by J.D. Falk
I tend to chuckle at every new proclamation that email is dead. Google Wave won't kill it. Twitter and Facebook aren't killing it; they're using it. RSS didn't kill it. Instant messaging didn't kill it. "Push media" (remember that?) didn't kill it. AOL and Compuserve and Prodigy didn't kill it; they joined it. And before that, usenet and email lived happily side-by-side.
Over the years the Coalition Against Unsolicited Commercial Email (CAUCE), the world's oldest and largest email advocacy organization, has also predicted the death of email. Some day, we've said, we will reach a tipping point where spam finally makes email unusable for regular people. And for any people who doesn't have good spam filters, that's already happened. Avoiding email's death by spam has given rise to the spam filtering & security industry, and the equally powerful mailbox hosting industry. It has elevated open source projects like SpamAssassin from curiosities to necessities. I've lost count of the number of hardcore geeks who've finally given up on running their own severs, and moved their personal mail to Gmail.
Through these efforts, and these small personal concessions, email survives.
But it's not the same, and I'm left wondering if a part of email has died.
When CAUCE started up in the mid-nineties, we got some flak for being against unsolicited commercial email instead of all bulk email. We made that choice partly because we've always advocated for strong, intelligently crafted anti-spam laws, and legislators — particularly in the United States — are more willing to restrict commercial speech than non-commercial speech.
But it's also because not all bulk email is spam; there are lots of non-commercial, non-spammy reasons to send the same message to a whole bunch of people.
We did that ourselves recently, alerting our members and supporters to the debate over Canada's proposed anti-spam bill, C-27. Some of the messages bounced because the email address was no longer valid, no surprise given how long it's been since there was anything exciting for us to tell them. Some — we don't know how much — was caught in spam filters, though few would argue that a message sent from a venerable anti-spam organization to our willing subscribers is spam.
Along with the filtering and hosting industries, another new field has sprung up in response to spam. They call their work "deliverability," and have developed tools which attempt to determine whether a message will be successfully delivered to the intended recipients. Some will go as far as sending a messages through popular spam filters to see if it'll get caught, or calling mailbox providers to beg for the mail to be allowed through. The old-time anti-spam community would've said this is the domain of spammers, but to many people and companies who are trying to send bulk non-spam mail today, it feels like a necessity.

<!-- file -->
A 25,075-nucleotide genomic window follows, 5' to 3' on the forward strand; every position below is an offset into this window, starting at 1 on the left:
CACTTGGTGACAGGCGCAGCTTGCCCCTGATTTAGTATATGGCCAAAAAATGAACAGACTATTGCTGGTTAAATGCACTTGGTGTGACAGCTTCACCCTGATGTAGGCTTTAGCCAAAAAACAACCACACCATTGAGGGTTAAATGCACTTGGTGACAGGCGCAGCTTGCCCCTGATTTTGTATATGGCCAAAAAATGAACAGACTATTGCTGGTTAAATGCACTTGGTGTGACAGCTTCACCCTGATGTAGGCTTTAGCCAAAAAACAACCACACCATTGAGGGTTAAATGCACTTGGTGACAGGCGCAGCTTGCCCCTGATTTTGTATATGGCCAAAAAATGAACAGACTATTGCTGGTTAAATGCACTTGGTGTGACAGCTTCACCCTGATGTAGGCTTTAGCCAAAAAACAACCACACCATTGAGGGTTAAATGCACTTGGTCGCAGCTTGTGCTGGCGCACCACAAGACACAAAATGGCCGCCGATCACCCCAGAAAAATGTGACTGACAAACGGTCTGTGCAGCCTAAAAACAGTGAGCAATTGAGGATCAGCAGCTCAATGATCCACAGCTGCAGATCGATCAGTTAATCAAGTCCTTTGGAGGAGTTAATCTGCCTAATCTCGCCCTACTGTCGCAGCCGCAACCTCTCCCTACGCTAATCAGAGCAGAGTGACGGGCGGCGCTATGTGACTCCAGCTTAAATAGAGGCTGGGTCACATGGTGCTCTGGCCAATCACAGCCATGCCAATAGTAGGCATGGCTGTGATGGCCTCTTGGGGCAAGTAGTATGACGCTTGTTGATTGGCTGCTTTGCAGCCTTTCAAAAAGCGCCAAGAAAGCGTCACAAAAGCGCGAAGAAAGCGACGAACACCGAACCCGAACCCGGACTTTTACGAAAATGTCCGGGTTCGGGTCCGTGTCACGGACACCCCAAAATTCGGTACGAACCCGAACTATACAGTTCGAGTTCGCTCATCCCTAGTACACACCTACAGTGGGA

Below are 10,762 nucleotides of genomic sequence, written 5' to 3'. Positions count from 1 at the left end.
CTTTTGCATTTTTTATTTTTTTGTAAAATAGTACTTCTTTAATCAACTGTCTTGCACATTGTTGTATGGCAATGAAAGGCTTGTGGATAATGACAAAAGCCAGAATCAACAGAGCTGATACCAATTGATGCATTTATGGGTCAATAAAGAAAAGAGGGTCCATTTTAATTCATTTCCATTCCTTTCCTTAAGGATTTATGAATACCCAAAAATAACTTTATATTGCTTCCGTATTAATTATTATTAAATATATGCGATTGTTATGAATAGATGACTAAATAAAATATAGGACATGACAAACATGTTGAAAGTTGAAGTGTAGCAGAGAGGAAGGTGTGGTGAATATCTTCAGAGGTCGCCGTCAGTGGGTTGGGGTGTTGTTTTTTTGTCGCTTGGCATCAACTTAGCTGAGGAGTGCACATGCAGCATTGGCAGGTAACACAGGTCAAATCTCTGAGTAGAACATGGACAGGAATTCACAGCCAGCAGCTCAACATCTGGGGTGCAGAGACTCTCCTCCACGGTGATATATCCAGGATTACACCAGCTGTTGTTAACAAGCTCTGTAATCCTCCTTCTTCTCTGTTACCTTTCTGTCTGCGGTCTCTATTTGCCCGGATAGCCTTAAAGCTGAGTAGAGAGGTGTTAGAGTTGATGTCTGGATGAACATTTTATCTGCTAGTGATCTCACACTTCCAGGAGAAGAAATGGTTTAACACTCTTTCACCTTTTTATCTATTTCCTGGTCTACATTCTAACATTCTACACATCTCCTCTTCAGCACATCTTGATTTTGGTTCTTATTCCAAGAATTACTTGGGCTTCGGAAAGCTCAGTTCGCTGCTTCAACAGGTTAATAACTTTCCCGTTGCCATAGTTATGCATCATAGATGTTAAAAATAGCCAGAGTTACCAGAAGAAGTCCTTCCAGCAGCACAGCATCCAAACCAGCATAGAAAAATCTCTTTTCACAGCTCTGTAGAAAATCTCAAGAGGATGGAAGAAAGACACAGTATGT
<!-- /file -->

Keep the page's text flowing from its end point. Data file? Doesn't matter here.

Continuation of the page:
(In the interests of transparency I should mention that CAUCE is sponsored in part by a company which offers deliverability-related products, and some of our board members work in that field.)
So we've got filters battling spam, and now deliverability wonks battling filters. But the deliverability industry is primarily only interested in delivering marketing email — in other words, solicited commercial bulk email.
The Messaging Anti-Abuse Working Group (MAAWG) published a study this past summer which reminded us that, to actual humans, marketing is far from the most important kind of email. But there's no doubt that it's part of the email experience.
With that battle going on, bulk email — marketing and otherwise — may indeed on the verge of dying. Increasing spam leads to increasing filtering leads to increasing deliverability problems, but it's not the filters that created the problem. What's killing it, ironically, is that bulk email was never supposed to exist in the first place.
At the most basic technical level, email is like traditional marriage: from one email address, to one email address. The author can include more than one recipient, but the underlying systems deliver the message to each recipient's mailbox as a new, separate transaction. In this way, the concept of "bulk email" is nearly identical to bulk postal mail — you may only be pressing the "send" button once, but the sending process happens multiple times, across many separate instances.
Other technologies are much, much better at disseminating information from one author to multiple willing recipients. RSS, which is really just another way to access content from the web, does it quite well. So do social networking sites like Facebook. And Twitter, with its culture of "re-tweeting" other peoples' messages to disseminate them further, is perfect.
Our experience with the C-27 effort was that email got the message out a little bit, with little visible effect — and if we'd wanted to, we could've spent countless hours tracking down deliverability issues. The CAUCE page on Facebook got some attention. Our Twitter follower count grew quickly without much effort on our part, and our messages there (to our surprise) were received directly by the offices of some of the Members of Parliament we were trying to reach.
What got the most attention wasn't even our doing. On Boing Boing, Cory Doctorow published a quote from Michael Geist's article about the copyright lobby's attempts to remove the anti-malware provisions of C-27, and that got picked up. In other words: what worked best was traditional, one-to-many news about an exciting and urgent topic — updated in format, but not in form.
While email between human beings lives on, it's possible that bulk email is dying, as older publishing paradigms — now supported by new technology — repeatedly prove themselves much more effective for broadcast communication.